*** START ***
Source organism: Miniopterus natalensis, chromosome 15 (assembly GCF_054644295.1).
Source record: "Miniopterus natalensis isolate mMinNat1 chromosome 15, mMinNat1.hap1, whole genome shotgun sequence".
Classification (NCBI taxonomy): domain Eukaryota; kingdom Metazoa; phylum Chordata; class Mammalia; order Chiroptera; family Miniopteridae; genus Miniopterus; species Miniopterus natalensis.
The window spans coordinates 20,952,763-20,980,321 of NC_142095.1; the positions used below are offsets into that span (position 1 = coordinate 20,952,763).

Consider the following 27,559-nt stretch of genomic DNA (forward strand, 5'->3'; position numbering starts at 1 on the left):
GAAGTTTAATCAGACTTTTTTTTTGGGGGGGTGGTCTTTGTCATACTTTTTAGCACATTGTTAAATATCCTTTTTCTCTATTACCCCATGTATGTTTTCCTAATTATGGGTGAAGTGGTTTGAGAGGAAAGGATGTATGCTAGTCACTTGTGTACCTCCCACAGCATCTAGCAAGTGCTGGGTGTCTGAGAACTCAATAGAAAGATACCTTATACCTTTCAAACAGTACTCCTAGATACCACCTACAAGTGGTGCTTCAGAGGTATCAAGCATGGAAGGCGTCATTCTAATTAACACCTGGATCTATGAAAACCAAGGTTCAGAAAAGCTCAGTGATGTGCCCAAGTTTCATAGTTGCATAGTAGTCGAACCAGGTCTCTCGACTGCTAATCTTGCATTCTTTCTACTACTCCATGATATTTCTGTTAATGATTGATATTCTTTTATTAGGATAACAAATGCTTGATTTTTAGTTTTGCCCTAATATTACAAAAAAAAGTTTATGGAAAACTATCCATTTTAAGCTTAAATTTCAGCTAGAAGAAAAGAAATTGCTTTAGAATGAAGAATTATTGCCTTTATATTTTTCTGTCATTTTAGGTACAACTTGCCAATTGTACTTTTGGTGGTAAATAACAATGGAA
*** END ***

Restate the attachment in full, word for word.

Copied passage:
Source organism: Miniopterus natalensis, chromosome 15 (assembly GCF_054644295.1).
Source record: "Miniopterus natalensis isolate mMinNat1 chromosome 15, mMinNat1.hap1, whole genome shotgun sequence".
Classification (NCBI taxonomy): domain Eukaryota; kingdom Metazoa; phylum Chordata; class Mammalia; order Chiroptera; family Miniopteridae; genus Miniopterus; species Miniopterus natalensis.
The window spans coordinates 20,952,763-20,980,321 of NC_142095.1; the positions used below are offsets into that span (position 1 = coordinate 20,952,763).

Consider the following 27,559-nt stretch of genomic DNA (forward strand, 5'->3'; position numbering starts at 1 on the left):
GAAGTTTAATCAGACTTTTTTTTTGGGGGGGTGGTCTTTGTCATACTTTTTAGCACATTGTTAAATATCCTTTTTCTCTATTACCCCATGTATGTTTTCCTAATTATGGGTGAAGTGGTTTGAGAGGAAAGGATGTATGCTAGTCACTTGTGTACCTCCCACAGCATCTAGCAAGTGCTGGGTGTCTGAGAACTCAATAGAAAGATACCTTATACCTTTCAAACAGTACTCCTAGATACCACCTACAAGTGGTGCTTCAGAGGTATCAAGCATGGAAGGCGTCATTCTAATTAACACCTGGATCTATGAAAACCAAGGTTCAGAAAAGCTCAGTGATGTGCCCAAGTTTCATAGTTGCATAGTAGTCGAACCAGGTCTCTCGACTGCTAATCTTGCATTCTTTCTACTACTCCATGATATTTCTGTTAATGATTGATATTCTTTTATTAGGATAACAAATGCTTGATTTTTAGTTTTGCCCTAATATTACAAAAAAAAGTTTATGGAAAACTATCCATTTTAAGCTTAAATTTCAGCTAGAAGAAAAGAAATTGCTTTAGAATGAAGAATTATTGCCTTTATATTTTTCTGTCATTTTAGGTACAACTTGCCAATTGTACTTTTGGTGGTAAATAACAATGGAA